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By admitting that the property he is selling&msdash;and thus his sales pitch—only has meaning when meanings are assigned to them, Roma might seem to be giving away his game. It is counterintuitive for a salesman to reveal up front that he does not have anything of great intrinsic importance to tell. But Roma has no intention of assigning meaning to the Glengarry Highlands property for Lingk. He has reeled Lingk in, brought him to a state where he wants to take action, a state in which Lingk will now bring his own meaning to the Glengarry Highlands units. The scene ends just as Roma is about to begin telling Lingk about the land—but the real sales pitch has already occurred.

The last line of the scene is Roma's: "Listen to what I am going to tell you now:." This echoes Moss's last line in scene two, "Because you listened." Moss's line revealed that listening can be a dangerous activity, and Roma's line confirms the danger. Though simply listening to someone seems harmless, by listening to Roma, Lingk will end up conned into buying a worthless piece of property.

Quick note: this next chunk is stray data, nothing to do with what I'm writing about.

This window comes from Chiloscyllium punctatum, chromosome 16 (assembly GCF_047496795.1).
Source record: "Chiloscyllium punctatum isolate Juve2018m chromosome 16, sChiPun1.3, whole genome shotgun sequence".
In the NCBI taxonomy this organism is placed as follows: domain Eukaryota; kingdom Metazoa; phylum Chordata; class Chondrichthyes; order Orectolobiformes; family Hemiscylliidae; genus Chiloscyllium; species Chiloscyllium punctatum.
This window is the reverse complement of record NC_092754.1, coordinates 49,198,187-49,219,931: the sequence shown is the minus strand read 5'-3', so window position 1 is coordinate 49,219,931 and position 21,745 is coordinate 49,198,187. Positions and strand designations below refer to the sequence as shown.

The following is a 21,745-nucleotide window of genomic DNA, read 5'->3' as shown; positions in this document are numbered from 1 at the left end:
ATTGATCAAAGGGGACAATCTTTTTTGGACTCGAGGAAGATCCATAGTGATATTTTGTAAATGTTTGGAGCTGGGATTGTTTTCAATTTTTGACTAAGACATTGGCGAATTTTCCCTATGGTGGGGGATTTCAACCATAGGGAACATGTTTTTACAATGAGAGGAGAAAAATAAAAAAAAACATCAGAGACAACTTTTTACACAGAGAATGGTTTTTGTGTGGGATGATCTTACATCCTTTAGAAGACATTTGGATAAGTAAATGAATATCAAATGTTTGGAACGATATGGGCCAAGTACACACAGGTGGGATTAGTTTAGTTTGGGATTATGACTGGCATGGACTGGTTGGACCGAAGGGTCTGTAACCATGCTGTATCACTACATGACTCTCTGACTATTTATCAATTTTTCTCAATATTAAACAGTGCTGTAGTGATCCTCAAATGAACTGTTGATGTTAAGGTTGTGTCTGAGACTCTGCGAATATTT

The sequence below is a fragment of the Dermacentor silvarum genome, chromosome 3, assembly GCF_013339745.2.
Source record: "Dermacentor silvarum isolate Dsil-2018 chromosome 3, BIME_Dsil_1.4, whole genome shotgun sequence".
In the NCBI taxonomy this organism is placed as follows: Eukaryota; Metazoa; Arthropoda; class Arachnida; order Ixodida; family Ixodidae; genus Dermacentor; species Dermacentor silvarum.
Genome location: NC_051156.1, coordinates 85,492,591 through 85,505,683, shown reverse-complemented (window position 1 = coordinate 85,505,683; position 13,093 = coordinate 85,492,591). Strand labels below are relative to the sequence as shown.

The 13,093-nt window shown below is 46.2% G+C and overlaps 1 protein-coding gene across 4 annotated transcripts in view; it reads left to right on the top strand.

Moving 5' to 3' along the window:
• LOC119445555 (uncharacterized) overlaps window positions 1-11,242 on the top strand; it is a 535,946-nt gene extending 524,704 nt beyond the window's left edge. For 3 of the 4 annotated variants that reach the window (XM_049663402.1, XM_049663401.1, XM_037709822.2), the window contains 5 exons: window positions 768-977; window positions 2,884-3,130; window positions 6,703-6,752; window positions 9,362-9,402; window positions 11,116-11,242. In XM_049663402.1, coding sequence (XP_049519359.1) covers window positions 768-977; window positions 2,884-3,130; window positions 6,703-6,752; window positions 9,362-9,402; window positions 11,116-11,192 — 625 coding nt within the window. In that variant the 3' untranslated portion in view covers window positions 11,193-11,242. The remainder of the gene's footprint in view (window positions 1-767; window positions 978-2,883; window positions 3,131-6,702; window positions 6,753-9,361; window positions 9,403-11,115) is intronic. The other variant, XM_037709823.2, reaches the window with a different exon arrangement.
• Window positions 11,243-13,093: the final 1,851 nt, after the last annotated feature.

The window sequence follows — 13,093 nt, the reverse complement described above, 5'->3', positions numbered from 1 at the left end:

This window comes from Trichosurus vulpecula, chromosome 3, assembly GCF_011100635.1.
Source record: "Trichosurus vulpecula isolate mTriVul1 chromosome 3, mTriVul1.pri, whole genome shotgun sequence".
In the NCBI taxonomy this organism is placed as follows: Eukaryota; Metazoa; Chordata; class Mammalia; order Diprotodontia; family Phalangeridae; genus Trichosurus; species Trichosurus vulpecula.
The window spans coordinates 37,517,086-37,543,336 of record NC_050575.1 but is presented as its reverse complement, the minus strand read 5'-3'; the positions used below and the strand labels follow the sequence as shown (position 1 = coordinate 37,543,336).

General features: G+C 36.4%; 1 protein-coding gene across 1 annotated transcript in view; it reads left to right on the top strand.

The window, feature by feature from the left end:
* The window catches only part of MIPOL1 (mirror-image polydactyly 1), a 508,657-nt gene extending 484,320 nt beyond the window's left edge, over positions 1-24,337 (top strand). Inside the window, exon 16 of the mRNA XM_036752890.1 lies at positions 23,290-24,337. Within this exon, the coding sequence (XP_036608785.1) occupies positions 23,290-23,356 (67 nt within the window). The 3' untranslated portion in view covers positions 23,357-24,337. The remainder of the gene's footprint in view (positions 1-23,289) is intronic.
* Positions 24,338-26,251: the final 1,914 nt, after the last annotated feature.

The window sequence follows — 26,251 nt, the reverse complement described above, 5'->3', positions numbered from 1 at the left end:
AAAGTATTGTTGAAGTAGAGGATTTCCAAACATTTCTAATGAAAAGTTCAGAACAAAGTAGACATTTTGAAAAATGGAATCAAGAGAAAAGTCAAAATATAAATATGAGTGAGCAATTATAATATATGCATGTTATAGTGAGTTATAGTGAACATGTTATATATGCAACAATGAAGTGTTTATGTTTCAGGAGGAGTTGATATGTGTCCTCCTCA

Never in the play do we see any of the salesmen on sits, the traditional arena for their selling. Nonetheless, in all three scenes in Act One we witness sales pitches. Levene tries to sell Williamson on the idea of giving him the Glengarry leads, Moss tries to sell Aaronow on the idea of breaking into the office, and Roma tries to sell Lingk real estate in Florida. All three of them are trying to sell people things that they do not want.

The three salesmen in Act One take different approaches to this challenge. Levene, desperate, tries multiple modes of persuasion, and with each new strategy his argument actually becomes less convincing. Moss goes about setting an elaborate trap for Aaronow—and when Aaronow realizes that he is being set up, Moss abandons cunning and tries to browbeat Aaronow into submission with sheer aggressive energy. Roma gives the only pitch in Act One that succeeds: rather than trying to convince Lingk that it is in his best interest to capitulate to a foolish scheme, he uses subtlety, ambivalence, and the appearance of honesty to implant the idea of buying land in Lingk's head as if it were his own.